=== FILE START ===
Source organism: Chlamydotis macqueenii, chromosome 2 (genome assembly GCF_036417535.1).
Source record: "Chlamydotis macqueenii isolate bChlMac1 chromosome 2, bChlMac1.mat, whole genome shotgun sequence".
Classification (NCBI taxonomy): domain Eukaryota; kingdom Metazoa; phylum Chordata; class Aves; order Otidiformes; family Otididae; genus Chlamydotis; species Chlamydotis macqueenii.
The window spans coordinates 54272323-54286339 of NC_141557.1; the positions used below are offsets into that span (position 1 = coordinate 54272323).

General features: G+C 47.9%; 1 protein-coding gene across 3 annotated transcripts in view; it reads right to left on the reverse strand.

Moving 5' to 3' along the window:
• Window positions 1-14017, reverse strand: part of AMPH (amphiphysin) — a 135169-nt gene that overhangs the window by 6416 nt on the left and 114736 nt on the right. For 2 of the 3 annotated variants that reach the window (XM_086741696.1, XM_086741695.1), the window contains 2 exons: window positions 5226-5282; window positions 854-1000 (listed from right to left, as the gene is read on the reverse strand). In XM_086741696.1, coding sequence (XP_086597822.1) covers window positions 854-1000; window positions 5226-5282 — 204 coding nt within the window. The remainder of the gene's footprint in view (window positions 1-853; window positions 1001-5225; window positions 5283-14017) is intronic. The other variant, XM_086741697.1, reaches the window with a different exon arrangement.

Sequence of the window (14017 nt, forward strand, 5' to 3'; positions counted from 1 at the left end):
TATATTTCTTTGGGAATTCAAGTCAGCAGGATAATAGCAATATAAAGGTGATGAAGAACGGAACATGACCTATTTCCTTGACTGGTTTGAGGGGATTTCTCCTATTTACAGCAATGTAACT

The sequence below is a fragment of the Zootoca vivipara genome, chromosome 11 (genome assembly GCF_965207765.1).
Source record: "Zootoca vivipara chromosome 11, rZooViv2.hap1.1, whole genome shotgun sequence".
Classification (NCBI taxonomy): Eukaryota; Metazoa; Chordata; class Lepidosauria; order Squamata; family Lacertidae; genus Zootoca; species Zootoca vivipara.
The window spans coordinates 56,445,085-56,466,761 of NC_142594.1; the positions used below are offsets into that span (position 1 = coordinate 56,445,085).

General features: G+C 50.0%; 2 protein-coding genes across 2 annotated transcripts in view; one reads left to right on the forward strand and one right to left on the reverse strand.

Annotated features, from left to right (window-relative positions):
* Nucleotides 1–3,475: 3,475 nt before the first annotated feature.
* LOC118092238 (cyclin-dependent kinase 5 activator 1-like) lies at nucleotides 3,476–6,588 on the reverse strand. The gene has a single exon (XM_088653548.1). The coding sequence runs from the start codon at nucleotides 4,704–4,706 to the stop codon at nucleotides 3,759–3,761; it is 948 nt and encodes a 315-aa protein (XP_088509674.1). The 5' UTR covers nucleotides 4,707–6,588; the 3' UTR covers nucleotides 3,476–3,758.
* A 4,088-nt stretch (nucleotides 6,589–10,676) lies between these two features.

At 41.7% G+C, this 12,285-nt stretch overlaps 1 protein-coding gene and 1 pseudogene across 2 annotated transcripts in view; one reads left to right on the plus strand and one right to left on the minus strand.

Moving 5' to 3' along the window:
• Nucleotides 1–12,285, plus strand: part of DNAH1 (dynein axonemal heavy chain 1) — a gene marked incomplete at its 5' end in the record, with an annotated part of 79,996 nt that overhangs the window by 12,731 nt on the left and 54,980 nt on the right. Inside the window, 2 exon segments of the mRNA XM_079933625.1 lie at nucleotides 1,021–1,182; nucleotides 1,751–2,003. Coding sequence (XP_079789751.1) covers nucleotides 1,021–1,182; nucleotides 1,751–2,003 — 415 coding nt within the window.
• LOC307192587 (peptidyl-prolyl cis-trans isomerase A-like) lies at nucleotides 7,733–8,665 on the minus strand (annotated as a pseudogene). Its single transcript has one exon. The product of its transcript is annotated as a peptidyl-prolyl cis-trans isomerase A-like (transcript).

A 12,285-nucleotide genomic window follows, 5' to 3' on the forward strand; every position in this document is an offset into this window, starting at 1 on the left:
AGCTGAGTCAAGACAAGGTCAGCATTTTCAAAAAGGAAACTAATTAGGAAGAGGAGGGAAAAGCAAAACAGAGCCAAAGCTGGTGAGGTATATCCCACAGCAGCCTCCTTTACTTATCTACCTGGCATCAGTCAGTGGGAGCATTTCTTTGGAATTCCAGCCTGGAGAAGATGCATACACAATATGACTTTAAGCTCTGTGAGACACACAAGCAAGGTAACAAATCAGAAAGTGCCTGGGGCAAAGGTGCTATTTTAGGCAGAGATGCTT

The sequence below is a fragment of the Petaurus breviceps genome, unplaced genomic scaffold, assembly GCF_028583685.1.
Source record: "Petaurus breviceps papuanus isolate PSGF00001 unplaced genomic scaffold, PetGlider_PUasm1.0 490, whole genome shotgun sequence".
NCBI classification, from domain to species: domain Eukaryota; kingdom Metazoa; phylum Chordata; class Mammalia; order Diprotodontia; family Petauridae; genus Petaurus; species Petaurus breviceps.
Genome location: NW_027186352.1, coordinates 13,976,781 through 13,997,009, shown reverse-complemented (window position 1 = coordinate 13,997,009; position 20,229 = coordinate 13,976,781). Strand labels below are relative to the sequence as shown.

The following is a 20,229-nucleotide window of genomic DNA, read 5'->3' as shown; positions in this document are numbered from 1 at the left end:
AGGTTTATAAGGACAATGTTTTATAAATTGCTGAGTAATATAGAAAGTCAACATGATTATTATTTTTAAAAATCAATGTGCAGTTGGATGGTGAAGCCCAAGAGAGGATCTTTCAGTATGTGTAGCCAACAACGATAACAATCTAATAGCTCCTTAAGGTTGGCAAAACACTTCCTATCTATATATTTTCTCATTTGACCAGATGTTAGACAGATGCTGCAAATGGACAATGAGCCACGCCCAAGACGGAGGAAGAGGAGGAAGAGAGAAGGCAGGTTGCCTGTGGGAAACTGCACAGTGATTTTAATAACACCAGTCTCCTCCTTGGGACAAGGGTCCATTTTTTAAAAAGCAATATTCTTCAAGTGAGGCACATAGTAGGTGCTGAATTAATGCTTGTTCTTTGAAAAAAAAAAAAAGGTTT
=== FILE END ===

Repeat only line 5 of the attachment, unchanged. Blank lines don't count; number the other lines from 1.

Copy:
General features: G+C 47.9%; 1 protein-coding gene across 3 annotated transcripts in view; it reads right to left on the reverse strand.